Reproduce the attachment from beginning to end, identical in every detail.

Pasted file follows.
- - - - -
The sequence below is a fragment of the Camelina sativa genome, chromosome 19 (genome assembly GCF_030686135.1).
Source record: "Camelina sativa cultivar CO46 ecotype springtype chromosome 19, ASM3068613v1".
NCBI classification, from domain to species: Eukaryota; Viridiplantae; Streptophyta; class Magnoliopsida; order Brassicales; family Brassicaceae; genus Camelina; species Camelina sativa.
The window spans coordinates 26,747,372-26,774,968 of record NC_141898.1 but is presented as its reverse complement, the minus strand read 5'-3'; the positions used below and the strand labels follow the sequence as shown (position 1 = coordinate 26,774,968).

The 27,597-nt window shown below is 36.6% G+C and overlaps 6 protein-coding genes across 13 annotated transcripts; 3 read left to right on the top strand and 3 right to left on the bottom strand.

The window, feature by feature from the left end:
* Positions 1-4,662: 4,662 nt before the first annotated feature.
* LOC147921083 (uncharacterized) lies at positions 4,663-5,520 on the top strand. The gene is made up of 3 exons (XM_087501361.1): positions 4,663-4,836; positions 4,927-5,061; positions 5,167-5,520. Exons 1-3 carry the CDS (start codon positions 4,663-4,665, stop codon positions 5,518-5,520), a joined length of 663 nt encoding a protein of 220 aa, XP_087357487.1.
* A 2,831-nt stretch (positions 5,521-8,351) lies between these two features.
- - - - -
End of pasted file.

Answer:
The sequence below is a fragment of the Camelina sativa genome, chromosome 19 (genome assembly GCF_030686135.1).
Source record: "Camelina sativa cultivar CO46 ecotype springtype chromosome 19, ASM3068613v1".
NCBI classification, from domain to species: Eukaryota; Viridiplantae; Streptophyta; class Magnoliopsida; order Brassicales; family Brassicaceae; genus Camelina; species Camelina sativa.
The window spans coordinates 26,747,372-26,774,968 of record NC_141898.1 but is presented as its reverse complement, the minus strand read 5'-3'; the positions used below and the strand labels follow the sequence as shown (position 1 = coordinate 26,774,968).

The 27,597-nt window shown below is 36.6% G+C and overlaps 6 protein-coding genes across 13 annotated transcripts; 3 read left to right on the top strand and 3 right to left on the bottom strand.

The window, feature by feature from the left end:
* Positions 1-4,662: 4,662 nt before the first annotated feature.
* LOC147921083 (uncharacterized) lies at positions 4,663-5,520 on the top strand. The gene is made up of 3 exons (XM_087501361.1): positions 4,663-4,836; positions 4,927-5,061; positions 5,167-5,520. Exons 1-3 carry the CDS (start codon positions 4,663-4,665, stop codon positions 5,518-5,520), a joined length of 663 nt encoding a protein of 220 aa, XP_087357487.1.
* A 2,831-nt stretch (positions 5,521-8,351) lies between these two features.